The government’s response to Senator Lambie’s proposed amendment to the Bill was blunt objection, with Senator Duniam arguing that it would create ambiguity within the act, by obscuring safety as the sole most important consideration for CASA.



 
Australian Labor Party Senator Murray Watt also spoke against Senator Lambie’s proposed amendment to the Bill, reiterating the government’s position, and also spoke against Senator Rice’s motion to have the Senate RRAT Committee undertake an Inquiry into the Bill to amend the Civil Aviation Act.

Senator Watt stressed that the Bill was a result of strong bipartisan work.



Australian Greens Senator Janet Rice spoke in support of Senator Lambie’s proposed amendments, again highlighting the need to protect CASA’s focus on safety as it primacy.



It was then communicated that the Committee had considered the Civil Aviation Amendment Bill 2019 and agreed to it without amendments.  Senator Duniam, on behalf of the Deputy Prime Minister, moved that the report of the Committee be adopted – which was carried by the Senate.  Senator Duniam then moved that the Bill be read the third time, which was also carried.



 
The motion was passed 38 for and 9 against.



(Choc frog for BM who I understand burnt the midnight oil on this one - welcome to my world... Wink )

Time will tell? BM's spin on this turn of events is much more upbeat than mine, maybe he is right and the small changes to the Act will be enough to kick start the industry out of coffin corner but my thoughts were that an opportunity for good debate was missed and I oh so hate it when they mention bipartisan support and aviation safety in the same breath...  Dodgy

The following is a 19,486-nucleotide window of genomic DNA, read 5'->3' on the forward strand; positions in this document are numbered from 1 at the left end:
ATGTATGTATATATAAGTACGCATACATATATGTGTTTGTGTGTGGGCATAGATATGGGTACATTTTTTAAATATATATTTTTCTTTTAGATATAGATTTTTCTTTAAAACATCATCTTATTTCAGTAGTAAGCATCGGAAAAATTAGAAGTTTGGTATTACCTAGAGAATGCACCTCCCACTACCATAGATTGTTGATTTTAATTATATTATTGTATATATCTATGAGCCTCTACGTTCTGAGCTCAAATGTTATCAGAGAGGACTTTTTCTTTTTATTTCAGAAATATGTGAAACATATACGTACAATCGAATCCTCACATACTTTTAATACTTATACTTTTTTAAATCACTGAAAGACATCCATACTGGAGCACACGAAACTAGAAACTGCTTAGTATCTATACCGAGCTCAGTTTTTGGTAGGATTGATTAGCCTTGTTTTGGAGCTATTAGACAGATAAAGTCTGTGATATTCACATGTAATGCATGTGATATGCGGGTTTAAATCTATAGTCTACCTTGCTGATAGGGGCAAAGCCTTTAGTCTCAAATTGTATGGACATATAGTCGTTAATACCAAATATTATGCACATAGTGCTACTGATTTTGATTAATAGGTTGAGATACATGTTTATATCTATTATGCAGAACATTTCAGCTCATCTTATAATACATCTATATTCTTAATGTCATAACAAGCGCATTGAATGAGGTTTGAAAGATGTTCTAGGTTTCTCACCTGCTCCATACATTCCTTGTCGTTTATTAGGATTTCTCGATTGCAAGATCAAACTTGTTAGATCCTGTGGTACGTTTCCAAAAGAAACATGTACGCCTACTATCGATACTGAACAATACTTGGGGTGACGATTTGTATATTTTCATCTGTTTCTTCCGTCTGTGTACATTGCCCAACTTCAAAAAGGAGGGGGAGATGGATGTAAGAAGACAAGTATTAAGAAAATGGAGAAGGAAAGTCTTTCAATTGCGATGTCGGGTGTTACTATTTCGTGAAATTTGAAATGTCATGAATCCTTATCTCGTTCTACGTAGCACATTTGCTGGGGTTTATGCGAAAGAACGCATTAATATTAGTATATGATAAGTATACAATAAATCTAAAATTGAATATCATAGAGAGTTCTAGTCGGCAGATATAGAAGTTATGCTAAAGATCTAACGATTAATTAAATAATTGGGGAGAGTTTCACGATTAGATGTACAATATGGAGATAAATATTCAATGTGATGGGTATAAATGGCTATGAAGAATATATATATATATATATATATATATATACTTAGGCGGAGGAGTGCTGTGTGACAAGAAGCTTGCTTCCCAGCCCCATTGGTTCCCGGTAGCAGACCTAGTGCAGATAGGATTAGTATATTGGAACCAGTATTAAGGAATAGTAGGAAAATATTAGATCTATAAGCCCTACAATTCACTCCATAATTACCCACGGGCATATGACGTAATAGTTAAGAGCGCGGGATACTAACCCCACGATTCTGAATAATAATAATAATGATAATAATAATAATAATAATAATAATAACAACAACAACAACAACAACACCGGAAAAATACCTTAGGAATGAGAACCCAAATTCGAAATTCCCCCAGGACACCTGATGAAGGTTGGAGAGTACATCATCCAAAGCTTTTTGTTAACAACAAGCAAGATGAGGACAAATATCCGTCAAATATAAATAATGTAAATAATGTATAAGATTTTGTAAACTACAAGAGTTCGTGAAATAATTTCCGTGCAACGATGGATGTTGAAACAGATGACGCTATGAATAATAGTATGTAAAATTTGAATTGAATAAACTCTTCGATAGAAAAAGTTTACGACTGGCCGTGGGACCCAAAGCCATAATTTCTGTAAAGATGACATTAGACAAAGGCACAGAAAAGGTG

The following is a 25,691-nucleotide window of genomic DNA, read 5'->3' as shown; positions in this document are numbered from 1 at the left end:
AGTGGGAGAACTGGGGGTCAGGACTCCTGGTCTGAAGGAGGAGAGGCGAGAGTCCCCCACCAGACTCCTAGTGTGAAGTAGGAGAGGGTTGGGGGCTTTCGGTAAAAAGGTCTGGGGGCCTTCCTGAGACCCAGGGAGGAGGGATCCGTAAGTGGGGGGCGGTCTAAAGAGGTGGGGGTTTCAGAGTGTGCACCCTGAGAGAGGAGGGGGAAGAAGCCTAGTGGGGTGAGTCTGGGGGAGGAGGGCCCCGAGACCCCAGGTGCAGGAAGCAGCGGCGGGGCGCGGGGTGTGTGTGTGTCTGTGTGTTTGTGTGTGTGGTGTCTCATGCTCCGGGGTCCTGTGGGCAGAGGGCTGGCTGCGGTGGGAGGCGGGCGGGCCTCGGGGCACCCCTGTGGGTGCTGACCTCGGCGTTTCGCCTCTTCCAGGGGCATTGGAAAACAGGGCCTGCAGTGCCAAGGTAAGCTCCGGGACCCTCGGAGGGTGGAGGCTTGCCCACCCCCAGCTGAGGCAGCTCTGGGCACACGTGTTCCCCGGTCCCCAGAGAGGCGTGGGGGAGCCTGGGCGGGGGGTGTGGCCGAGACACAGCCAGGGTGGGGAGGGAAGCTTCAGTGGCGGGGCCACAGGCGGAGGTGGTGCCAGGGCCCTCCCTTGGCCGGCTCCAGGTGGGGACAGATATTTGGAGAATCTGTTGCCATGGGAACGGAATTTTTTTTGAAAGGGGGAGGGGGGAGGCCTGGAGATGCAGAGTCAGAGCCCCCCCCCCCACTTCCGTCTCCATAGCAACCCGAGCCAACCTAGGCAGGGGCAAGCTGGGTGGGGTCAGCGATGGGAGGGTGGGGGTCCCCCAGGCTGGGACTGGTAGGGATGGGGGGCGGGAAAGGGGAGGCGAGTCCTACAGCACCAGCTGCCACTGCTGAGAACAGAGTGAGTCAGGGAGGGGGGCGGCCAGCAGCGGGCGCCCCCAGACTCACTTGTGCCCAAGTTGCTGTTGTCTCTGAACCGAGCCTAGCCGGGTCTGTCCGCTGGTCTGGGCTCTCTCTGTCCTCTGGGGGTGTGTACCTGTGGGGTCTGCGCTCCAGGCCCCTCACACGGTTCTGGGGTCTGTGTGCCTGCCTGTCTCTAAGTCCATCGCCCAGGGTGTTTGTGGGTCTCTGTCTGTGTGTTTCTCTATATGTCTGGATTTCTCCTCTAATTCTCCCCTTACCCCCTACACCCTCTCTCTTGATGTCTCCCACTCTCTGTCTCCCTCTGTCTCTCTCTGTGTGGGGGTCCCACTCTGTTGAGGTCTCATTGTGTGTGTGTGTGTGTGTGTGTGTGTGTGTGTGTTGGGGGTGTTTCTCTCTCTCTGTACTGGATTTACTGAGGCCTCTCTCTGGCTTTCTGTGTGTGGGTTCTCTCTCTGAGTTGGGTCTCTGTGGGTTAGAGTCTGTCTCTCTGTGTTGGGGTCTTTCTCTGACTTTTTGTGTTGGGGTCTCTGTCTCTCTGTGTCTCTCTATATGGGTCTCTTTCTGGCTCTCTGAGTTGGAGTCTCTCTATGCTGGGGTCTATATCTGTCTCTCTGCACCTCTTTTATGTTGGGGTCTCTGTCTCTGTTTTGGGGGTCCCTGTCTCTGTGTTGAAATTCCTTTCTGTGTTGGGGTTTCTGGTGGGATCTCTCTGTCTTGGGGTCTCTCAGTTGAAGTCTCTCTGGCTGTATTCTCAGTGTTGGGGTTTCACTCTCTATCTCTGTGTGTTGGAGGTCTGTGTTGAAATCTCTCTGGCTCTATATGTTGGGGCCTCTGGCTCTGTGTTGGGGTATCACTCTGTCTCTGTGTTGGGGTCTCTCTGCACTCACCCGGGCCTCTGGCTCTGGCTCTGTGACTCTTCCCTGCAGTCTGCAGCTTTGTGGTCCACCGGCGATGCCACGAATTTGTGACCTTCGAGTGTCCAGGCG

MTF...P2  Tongue
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Aviation Safety: USA vs Oz - Like chalk and cheese... Dodgy

From the latest off the UP glenb thread  - Australian small business V CASA - I note the following enlightening LeadSled post... Rolleyes 

Quote:Folks,

Following Lead Balloon's recent point: In the "reformed" certification regulations in 1998, great care was taken to exclude CASA "decision making".

The "rules" were written in "black and white", ie: Do A, B,C & D and you will get Certificate E, NOT the previous form of: Do A, B, C, and D, and CASA IS SATISFIED, , only then do you get the certificate E being applied for. Of course, there was no enforceable standard of "CASA is satisfied".

The reason for the "black and white" rules for design, certification and manufacturing was to eliminate CASA liability, or the perceived liability of CASA individual employees, a major factor in CASA (none or negative) decision making. Needless to say, we were much criticised at the time, and not just by CASA persons. And, needless to say, it has crept back in, and in recent " regulation development" the policy has been ignored.